Investigating the Enigma Society
Developed by GoGii and now available as part of Avanquest’s GSP Click & Play series, Private Eye is a puzzle solving game that combines hidden object game action with quick reaction interludes to keep you on your toes. In this game, as the title indicates, you take on the role of a Private Eye who has recently graduated from the Private Investigation Academy.
The game allows individual players to set up their own profile with some personal information. You can enter your name, location, date-of-birth, height, eye colour and favourite food plus select to be represented on screen by a male or female ID picture. In the role of a Private Eye you are set the task of investigating a nefarious secret society of which little is known. This is the Enigma Society and it has been involved in various crimes carried out around the world.
Starting off with a tutorial which sets the trend, you are given an assistant who does little more than provide the hint feature when called upon during the game. Each time you use the Hint feature it does take some time to recharge itself before it can be used again. You are informed as to how long the recharging will take.
Each investigation of a crime, which must be completed within a set time, follows a similar pattern. The investigation is divided up into assignments with each one dealing with a specific suspect. You must accomplish each assignment within a single session. If you attempt to exit the assignment or game before completing your task then you will loose any progress you have made and will need to restart from the beginning of that assignment the next time you play.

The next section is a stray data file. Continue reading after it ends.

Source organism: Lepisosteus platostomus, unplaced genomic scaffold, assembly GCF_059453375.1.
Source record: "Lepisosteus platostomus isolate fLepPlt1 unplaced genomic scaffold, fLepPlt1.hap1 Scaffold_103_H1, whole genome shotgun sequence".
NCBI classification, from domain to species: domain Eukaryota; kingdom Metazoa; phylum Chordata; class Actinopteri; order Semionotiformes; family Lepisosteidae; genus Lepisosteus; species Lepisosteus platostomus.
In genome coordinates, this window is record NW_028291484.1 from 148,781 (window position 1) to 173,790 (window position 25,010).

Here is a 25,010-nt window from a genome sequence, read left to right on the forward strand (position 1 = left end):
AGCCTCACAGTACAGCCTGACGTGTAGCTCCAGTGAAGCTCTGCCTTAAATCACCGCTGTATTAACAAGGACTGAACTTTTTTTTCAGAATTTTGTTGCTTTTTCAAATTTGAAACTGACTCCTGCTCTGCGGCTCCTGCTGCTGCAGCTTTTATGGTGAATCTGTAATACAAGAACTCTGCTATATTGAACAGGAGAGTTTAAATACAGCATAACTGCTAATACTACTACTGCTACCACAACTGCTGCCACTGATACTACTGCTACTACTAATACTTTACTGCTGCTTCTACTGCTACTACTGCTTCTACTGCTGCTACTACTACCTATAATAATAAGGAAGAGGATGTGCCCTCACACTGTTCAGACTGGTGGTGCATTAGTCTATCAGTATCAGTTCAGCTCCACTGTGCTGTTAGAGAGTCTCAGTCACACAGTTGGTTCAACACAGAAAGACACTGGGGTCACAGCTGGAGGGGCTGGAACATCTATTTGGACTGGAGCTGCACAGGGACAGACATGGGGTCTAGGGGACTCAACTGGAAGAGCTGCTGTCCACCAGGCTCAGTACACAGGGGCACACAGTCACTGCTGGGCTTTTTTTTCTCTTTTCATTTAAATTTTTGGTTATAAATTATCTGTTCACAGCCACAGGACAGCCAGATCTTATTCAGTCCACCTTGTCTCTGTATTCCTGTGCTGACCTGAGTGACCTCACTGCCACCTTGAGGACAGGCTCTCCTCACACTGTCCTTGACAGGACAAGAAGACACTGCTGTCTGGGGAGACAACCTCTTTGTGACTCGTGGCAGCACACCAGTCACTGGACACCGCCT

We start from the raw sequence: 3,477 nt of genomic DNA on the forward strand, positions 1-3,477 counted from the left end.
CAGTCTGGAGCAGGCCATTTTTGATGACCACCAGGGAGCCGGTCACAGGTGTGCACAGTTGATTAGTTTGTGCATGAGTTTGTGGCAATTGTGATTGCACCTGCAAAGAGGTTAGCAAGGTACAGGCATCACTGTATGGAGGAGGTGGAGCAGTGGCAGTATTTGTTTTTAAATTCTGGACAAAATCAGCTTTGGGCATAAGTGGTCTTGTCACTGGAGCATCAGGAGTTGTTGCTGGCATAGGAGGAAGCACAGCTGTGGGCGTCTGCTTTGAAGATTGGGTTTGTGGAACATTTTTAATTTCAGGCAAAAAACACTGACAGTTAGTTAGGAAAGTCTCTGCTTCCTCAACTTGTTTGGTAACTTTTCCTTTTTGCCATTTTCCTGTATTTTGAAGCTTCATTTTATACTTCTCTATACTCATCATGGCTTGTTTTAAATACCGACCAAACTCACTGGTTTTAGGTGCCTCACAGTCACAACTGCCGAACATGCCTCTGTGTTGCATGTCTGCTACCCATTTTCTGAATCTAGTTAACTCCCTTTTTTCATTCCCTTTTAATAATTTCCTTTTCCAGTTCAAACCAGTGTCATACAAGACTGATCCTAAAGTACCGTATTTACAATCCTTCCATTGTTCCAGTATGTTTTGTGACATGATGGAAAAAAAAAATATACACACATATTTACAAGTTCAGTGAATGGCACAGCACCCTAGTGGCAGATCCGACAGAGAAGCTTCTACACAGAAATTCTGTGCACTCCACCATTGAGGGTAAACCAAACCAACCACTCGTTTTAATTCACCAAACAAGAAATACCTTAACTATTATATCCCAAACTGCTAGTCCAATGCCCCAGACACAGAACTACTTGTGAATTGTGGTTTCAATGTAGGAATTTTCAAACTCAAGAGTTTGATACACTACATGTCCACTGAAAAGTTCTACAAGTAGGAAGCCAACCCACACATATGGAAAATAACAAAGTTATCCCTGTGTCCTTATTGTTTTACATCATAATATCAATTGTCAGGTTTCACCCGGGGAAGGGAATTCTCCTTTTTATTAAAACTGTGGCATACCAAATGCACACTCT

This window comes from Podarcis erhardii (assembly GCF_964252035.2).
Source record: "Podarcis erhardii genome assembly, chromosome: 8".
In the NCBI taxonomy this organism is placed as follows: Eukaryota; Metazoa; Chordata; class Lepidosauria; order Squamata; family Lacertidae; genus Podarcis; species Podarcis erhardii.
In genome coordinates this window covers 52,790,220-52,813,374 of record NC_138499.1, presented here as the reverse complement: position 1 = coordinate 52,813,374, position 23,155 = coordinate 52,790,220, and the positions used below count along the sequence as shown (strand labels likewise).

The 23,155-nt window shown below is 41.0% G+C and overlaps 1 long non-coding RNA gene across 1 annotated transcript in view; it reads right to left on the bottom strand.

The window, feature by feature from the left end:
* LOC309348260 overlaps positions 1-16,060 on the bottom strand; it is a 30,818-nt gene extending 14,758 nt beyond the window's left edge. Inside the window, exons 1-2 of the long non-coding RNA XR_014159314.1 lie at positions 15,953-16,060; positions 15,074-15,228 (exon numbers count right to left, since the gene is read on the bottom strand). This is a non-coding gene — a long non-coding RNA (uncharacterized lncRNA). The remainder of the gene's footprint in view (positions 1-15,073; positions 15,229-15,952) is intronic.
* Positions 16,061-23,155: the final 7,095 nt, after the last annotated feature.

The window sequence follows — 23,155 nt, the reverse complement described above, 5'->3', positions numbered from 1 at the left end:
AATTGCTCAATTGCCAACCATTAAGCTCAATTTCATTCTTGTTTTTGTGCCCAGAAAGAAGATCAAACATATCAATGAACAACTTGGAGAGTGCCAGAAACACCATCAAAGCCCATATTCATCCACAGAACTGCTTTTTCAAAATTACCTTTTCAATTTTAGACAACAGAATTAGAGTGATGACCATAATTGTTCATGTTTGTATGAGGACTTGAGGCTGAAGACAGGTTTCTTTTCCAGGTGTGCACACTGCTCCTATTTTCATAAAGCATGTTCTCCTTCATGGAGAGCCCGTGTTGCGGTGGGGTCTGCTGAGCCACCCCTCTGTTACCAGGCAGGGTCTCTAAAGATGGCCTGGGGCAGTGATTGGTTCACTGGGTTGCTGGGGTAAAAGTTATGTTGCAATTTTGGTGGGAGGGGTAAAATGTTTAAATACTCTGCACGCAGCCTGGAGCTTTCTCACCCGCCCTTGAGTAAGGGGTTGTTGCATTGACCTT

After being introduced to the basic details of the crime and the current suspect you will be faced by a series of hidden object sessions with the list of items to be discovered display at the top of the screen. You are also shown how much time is left in the current investigation, your score and how many items are still required. A head shot of your assistant sits in the top left corner waiting to be called into action.
These sessions are slightly different from any others that I have encountered with the numerous examples of hidden object game titles that I’ve played. Remember you are a detective examining the scene and as such you do not want to move vital evidence. So instead of picking up the items you discover you need to take a photograph of each one. Rather than disappear, the items remain in place. I found this feature a little difficult to adjust to even after completing several scenes in the game. While some of the items are relatively easy to find, others are so well integrated into the scenery that you could really struggle and be reduced to calling on your assistant for help.
Spot the different sessions also form part of this game. You will be shown two side-by-side views of a scene containing subtle differences which could relate to the position, size or colour of individual elements. As mentioned earlier the game also calls for some quick reaction as you need to take photographs of a suspect making fleeting appearances or click on words relating to a clue that appear before quickly fading away.
Spread over 30 locations and involving four crimes to solve, Private Eye contains a range of challenges that generally mix well together. However the game is not all that addictive and is not helped by the need to complete each assignment in a single session. Priced at £9.99, the game requires a 600MHz processor with 256MB of RAM with support for DirectX 9.0 running Windows XP and later.
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